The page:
Thursday, April 03, 2008

Who Cares What the Mantras Mean?

I wrote a post on "Why I Think the Transcendental Meditation Org is Dangerous" some time ago. Readers have written me with a number of suggestions or questions. I'm gradually incorporating their input into the essay at my site. Below are questions and answers on just why the mantras' meanings are important to religious people.

(H/T to reader David Kaufmann for raising questions that I answer below.)

Q: Are you saying other forms of meditation are dangerous, or just TM? Are you suggesting the mantras have special, "spooky" powers?

The physical side-effects I mention only happen rarely with the basic daily 2x20 meditation. Most of the dangers occur with prolonged meditation, in the TM movement known as "rounding" — or with advanced techniques, such as the "TM-Sidhis." In these cases individuals are instructed to meditate for 3, 4, even 8 hours a day without the supervision of knowledgeable, experienced meditators, such as a guru.

I have, however, received some reports of difficulties for practitioners of the Centering Prayer, a Christian meditation that is quite similar to TM. So my personal opinion is that the mantras themselves probably have nothing to do with negative side-effects. Rather it's overindulgence in meditation and its associated advanced techniques that cause the problems. Similarly, I see little indication that the harmful results of over-meditating have to do with the unusual beliefs of the Transcendental Meditation movement.

Q: Aren't you indulging in "magical thinking" by implying the "acoustics" of the silent mantra are harmful?

Couple of points. Usually mental health professionals use the term "magical thinking" only when it results in serious dysfunction in a person's life. Most religious beliefs contain some element of magical thinking, but they are not a concern if they do not cause pain for the individual.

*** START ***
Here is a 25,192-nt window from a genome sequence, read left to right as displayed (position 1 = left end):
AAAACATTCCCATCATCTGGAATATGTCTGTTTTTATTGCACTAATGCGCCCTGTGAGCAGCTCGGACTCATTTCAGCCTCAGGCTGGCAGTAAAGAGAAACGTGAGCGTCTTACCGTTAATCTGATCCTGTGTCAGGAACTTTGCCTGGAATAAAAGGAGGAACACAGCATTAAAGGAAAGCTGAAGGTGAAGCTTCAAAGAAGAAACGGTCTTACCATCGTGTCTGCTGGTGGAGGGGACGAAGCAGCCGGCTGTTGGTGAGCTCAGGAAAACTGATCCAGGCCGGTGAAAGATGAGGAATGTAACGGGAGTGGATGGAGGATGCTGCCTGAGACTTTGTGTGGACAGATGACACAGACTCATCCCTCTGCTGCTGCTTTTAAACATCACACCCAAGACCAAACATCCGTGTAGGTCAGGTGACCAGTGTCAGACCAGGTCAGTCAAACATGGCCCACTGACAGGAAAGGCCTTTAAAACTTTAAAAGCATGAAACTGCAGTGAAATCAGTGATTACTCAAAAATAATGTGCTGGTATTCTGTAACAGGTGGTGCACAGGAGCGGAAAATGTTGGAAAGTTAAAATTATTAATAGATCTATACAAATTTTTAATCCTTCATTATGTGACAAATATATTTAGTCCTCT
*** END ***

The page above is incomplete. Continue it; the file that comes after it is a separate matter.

My concern regarding the mantras coming from Hindu gods' names has to do with a person's right to choose their own religious beliefs. I personally am not concerned about repeating the name of Hindu gods. However, quite a number of religious individuals are very concerned. Many that I've talked to feel defiled, embarrassed, and ashamed when they find out they have been meditating with a means of worshipping another god.

In my belief, people have a right to "informed consent" and to decide for themselves whether they are worried about invoking Hindu gods or not. Isn't their very real pain upon discovery more relevant than whether they are indulging in magical thinking? (You may read about the nature of "informed consent" in medicine here.)

Whether Hindu gods exist or not, many believing Christians, Jews, Muslims, and other religious individuals are emotionally disturbed when they find out about the mantras. Whether they are right or wrong about their beliefs is beside the point.

The pain they experience is real.

If the TM Movement feels that the meaning of the names are not important, why have they chosen to keep this information secret from new initiates for decades?

By the way, I have been told by really old-time initiators that early meditators were told which god they were invoking with their mantra. Only later did the Maharishi choose to keep this information secret. You can check out the meaning of mantras for yourself. Originally the Maharishi only gave one mantra, "Ram," which is a common name for "God" in India. Every Indian initiated would have known what it meant.

Q: If you are implying that mantra meditation is potentially harmful, that would seem to be going too far. Thousands, possibly millions of Hindus, Buddhists, and others practice mantra or japa meditation of some sort and seem to be happy with the results.

Actually, it is well known in India that mantra and other forms of meditation can have negative side-effects. Among others, they may be known as "kundalini" side effects. (A list of kundalini symptoms is here. Strategies for dealing with these symptoms is here.)

In traditional Indian teaching, a guru takes relatively few students so that he can monitor their progress and difficulties. The guru will adjust the student's practice if someone begins to experience these dangerous side-effects. This is not possible in the mass-produced system the Maharishi taught. Transcendental Meditation teachers have little experience compared to gurus. Also the Transcendental Meditation Movement gives no instruction to teachers regarding kundalini side-effects.

In the West, meditation has been sold as an "absolute good." That means TM and other meditation teachers tell prospective students that meditation (1) has only positive side-effects, (2) improves all areas of life, and (3) anyone can learn to meditate.

None of these points are true.

John M. Knapp, LMSW

No comments:

Post a Comment